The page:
February 15, 2010 – A new poll indicates that even though 69 percent of Kenyans were aware of Valentine’s Day, most of them were unwilling to spend on the trappings that mark the occasion as they perceived it to be foreign.
Infotrak Harris Poll Managing Director Angela Ambitho said lack of money was another factor that made people not to spend on Valentine’s Day.
“Of those who intend to spend money, most will not be spending anything more than Sh1,000,” she said.
The research also show that those willing to spend more than Sh2,000 are seriously dating, living together or engaged and more males than females intend to spend on their partners.
The poll further revealed that two out of 10 people in relationships, whether seriously or casually dating were involved in other romantic relationships.
“Only eight percent of those engaged said they had other relationships and 20 percent of those seriously dating also admitted to having other partners,” she said.
According to the report, men are the most promiscuous at 69 percent. It further showed that though married couples have one other romantic relationship, most of those engaged or living together tend to have at least two.
Ambitho said 24 percent of couples in more than one relationship intended to spend the day with other partners, with more women than men admitting they will spend the day with their ‘Mpango wa Kando’ (other partners).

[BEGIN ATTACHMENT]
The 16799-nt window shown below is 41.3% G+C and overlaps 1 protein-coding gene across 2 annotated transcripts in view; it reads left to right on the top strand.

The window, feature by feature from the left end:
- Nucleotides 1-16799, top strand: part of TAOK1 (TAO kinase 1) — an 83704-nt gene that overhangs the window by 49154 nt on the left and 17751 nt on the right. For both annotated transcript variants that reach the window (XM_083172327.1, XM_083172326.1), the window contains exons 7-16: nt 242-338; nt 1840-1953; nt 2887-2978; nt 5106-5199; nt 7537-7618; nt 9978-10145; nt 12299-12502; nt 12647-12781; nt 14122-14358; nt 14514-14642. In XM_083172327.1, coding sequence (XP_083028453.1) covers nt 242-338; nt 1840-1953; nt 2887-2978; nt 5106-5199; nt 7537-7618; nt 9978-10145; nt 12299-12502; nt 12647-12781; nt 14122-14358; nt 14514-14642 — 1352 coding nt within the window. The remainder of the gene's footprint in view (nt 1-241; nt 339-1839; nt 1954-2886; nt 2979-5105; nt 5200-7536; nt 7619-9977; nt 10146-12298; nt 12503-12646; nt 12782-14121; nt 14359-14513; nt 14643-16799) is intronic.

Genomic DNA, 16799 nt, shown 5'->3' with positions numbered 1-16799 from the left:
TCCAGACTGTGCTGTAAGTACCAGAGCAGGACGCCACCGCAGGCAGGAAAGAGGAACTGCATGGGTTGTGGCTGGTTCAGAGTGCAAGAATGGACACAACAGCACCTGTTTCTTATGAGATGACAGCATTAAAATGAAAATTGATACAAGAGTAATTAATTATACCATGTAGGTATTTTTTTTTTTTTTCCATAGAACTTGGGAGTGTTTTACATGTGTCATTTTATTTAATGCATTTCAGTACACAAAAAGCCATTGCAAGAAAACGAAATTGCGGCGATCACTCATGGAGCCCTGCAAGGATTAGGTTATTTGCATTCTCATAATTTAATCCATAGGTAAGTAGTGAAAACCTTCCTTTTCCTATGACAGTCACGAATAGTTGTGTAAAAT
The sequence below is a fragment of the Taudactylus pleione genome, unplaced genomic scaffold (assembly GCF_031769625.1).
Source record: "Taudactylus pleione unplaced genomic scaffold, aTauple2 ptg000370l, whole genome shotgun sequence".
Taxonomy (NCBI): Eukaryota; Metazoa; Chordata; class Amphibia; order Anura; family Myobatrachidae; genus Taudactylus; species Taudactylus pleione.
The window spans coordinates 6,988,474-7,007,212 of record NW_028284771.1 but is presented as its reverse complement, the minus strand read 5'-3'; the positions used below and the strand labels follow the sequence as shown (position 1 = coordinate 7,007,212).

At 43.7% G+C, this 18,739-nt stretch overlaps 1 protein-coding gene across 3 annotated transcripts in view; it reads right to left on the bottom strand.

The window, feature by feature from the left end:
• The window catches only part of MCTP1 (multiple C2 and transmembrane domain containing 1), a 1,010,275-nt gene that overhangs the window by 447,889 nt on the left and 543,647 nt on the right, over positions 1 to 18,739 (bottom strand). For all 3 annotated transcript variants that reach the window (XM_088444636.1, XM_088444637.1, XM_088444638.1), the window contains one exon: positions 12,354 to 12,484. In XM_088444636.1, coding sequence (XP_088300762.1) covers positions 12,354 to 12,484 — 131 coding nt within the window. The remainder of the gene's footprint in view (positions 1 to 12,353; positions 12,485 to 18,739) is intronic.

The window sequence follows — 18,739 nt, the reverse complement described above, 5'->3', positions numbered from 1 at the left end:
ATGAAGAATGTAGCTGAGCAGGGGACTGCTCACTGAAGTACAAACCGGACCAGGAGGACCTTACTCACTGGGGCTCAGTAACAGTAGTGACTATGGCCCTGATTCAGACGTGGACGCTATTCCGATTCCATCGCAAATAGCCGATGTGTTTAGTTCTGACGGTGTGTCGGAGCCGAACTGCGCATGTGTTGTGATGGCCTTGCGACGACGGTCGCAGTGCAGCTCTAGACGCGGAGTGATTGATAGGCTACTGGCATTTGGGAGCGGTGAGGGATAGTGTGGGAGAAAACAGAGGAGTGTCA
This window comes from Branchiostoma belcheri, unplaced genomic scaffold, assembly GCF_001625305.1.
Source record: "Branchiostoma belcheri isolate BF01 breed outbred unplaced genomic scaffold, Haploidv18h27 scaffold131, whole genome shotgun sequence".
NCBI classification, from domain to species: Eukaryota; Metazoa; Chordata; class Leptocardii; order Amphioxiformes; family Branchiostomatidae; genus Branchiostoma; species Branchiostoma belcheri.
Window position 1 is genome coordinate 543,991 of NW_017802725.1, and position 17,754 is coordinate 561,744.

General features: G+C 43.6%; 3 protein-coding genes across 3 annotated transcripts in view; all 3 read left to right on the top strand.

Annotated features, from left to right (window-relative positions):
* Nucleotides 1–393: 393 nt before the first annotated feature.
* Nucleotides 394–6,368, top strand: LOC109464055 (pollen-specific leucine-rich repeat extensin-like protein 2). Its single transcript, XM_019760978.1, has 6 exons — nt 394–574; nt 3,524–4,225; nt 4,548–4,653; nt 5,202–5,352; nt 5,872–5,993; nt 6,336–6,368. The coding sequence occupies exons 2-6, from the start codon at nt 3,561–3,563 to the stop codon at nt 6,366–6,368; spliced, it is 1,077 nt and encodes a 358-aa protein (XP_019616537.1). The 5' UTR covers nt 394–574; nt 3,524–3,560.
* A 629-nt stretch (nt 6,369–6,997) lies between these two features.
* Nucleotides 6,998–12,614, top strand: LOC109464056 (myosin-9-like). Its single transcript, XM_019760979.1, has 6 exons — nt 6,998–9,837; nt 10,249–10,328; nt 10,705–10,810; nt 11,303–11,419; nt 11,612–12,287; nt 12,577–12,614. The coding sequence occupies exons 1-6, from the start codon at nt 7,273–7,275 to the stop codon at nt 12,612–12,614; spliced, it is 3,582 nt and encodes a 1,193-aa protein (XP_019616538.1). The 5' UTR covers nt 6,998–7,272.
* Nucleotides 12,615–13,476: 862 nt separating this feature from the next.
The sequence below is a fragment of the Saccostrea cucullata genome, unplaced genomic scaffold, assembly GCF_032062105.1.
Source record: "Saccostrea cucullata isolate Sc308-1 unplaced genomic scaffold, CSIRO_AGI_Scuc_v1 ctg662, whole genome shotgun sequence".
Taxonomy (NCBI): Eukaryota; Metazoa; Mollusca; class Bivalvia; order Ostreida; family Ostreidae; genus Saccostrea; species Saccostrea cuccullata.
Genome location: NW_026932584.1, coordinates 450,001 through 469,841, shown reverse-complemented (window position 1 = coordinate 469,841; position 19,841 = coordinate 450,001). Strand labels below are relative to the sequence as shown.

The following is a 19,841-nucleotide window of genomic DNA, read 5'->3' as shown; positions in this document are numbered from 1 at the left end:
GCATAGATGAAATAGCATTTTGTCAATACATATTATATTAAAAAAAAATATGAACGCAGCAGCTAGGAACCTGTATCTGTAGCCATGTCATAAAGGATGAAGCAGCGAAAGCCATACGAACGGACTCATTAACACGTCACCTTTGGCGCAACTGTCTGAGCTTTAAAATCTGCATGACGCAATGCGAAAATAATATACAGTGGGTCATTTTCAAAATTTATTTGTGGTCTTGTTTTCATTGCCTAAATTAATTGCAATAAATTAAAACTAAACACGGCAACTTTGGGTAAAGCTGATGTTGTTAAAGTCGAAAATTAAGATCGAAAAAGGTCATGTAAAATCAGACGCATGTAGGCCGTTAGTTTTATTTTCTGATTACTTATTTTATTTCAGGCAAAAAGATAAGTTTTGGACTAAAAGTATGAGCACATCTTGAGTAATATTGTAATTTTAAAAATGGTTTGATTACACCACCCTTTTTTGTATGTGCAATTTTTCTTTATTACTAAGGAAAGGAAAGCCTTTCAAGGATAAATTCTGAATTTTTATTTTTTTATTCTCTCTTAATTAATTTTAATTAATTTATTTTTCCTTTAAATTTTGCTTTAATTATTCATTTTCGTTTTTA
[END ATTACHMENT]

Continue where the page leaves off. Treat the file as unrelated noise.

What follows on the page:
“This is interesting because more women aged 18-24 will juggle around their partners than men; the reason being women are receivers of gifts and the men are unwilling to spend,” she said.
In the report, 17 percent of those interviewed said their relationships are stressing them.
It also showed that Kenyans are more satisfied with their relationships with immediate family than with their partners/spouses and political leaders.
“Only 35 percent indicated they were satisfied with their relationship with their partner,” said Ambitho.
The poll also illustrated that nearly one out of ten adults in Kenyan was either separated, divorced or not currently seeing anyone.
However, most Kenyans whether dating seriously or casually, married or engaged were mostly unsatisfied in their relationships, with the married ones being the most unsatisfied.
The report showed that 66 percent of Kenyans were ready to break up with their current partners.
Most partners could also not describe their partners as their soul mates.
“Would I describe my current partner as my soul mate? 51 percent of casually dating people said no, 75 percent of those seriously dating said no, 59 of those living together said no, those engaged – 69 percent said no and 86 percent of married couples said a big no,” said Ambitho.
She explained that it seemed most couples were going into relationships or marrying when they are not ready but due to societal pressure.